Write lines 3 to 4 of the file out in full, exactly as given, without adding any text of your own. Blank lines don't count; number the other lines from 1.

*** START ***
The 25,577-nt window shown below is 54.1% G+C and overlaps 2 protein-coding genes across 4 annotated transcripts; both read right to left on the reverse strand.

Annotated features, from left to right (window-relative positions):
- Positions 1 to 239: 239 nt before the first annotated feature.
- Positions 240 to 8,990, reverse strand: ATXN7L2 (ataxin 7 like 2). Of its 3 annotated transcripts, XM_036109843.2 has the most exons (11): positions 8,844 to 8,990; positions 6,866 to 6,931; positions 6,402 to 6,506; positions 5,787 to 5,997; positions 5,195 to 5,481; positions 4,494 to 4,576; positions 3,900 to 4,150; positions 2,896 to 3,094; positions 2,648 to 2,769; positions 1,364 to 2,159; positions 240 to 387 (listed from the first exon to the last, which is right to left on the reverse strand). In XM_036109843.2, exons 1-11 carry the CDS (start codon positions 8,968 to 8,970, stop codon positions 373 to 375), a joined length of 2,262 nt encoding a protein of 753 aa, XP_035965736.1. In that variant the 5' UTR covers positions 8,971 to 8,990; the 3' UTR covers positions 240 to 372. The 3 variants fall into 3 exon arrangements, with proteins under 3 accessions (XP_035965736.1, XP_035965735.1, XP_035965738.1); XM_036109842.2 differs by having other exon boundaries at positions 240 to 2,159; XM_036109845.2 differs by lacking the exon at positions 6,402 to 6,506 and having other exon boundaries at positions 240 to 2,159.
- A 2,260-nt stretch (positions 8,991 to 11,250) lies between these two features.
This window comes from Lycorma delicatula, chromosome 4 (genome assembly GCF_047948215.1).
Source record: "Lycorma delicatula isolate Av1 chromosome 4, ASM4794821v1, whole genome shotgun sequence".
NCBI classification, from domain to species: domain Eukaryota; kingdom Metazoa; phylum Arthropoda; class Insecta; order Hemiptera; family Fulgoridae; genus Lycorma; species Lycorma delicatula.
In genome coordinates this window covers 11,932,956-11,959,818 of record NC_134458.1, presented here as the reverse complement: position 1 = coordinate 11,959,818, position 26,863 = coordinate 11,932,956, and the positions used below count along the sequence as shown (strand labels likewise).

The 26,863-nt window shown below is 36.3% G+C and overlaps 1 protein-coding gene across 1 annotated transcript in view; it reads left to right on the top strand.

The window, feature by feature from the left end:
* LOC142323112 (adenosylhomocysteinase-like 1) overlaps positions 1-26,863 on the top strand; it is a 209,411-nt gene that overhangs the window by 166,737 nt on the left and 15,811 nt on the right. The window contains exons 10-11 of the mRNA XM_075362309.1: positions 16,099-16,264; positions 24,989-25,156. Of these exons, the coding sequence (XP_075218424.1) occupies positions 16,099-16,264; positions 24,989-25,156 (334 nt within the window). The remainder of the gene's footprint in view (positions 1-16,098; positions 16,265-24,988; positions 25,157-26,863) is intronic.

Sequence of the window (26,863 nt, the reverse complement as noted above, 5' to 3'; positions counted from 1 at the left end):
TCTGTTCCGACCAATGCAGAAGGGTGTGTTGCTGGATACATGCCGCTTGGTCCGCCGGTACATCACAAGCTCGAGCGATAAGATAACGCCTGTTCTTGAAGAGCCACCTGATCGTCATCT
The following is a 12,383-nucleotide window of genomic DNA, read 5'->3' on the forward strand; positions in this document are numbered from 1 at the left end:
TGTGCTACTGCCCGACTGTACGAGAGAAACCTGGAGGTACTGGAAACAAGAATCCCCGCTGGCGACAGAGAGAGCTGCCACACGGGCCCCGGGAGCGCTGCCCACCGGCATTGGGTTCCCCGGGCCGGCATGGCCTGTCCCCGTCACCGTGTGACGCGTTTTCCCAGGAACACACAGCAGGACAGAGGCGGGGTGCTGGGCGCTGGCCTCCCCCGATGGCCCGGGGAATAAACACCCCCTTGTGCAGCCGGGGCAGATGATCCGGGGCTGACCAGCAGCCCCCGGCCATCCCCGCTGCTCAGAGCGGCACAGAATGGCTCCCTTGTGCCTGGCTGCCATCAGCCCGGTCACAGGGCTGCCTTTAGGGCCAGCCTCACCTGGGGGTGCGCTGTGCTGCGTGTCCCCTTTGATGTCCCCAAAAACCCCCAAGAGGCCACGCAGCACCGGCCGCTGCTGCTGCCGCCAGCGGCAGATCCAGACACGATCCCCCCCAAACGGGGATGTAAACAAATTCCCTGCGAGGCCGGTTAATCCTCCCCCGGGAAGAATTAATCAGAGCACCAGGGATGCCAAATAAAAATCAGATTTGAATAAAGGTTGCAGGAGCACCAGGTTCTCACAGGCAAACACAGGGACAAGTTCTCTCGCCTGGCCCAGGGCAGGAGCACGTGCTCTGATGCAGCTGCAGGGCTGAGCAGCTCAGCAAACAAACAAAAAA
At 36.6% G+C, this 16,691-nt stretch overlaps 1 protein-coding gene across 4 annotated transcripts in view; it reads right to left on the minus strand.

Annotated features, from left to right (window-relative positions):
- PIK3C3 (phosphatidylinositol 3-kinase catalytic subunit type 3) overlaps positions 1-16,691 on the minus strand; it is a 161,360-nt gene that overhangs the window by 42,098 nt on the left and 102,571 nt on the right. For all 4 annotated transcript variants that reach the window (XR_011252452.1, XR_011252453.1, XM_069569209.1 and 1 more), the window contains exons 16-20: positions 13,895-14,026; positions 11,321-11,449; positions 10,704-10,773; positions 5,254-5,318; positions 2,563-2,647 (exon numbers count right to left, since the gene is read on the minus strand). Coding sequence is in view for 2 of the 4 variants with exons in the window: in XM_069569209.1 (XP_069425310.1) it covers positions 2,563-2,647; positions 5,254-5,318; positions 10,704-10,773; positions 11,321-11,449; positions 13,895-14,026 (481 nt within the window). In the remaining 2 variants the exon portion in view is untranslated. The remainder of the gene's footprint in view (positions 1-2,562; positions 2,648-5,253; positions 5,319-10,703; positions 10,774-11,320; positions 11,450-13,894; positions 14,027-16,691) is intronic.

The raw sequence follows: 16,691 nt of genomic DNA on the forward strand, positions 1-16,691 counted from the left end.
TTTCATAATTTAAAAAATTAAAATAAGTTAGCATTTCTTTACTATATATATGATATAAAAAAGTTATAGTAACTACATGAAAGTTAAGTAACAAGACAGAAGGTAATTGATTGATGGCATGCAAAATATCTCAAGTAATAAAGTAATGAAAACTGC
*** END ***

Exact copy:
- Positions 1 to 239: 239 nt before the first annotated feature.
- Positions 240 to 8,990, reverse strand: ATXN7L2 (ataxin 7 like 2). Of its 3 annotated transcripts, XM_036109843.2 has the most exons (11): positions 8,844 to 8,990; positions 6,866 to 6,931; positions 6,402 to 6,506; positions 5,787 to 5,997; positions 5,195 to 5,481; positions 4,494 to 4,576; positions 3,900 to 4,150; positions 2,896 to 3,094; positions 2,648 to 2,769; positions 1,364 to 2,159; positions 240 to 387 (listed from the first exon to the last, which is right to left on the reverse strand). In XM_036109843.2, exons 1-11 carry the CDS (start codon positions 8,968 to 8,970, stop codon positions 373 to 375), a joined length of 2,262 nt encoding a protein of 753 aa, XP_035965736.1. In that variant the 5' UTR covers positions 8,971 to 8,990; the 3' UTR covers positions 240 to 372. The 3 variants fall into 3 exon arrangements, with proteins under 3 accessions (XP_035965736.1, XP_035965735.1, XP_035965738.1); XM_036109842.2 differs by having other exon boundaries at positions 240 to 2,159; XM_036109845.2 differs by lacking the exon at positions 6,402 to 6,506 and having other exon boundaries at positions 240 to 2,159.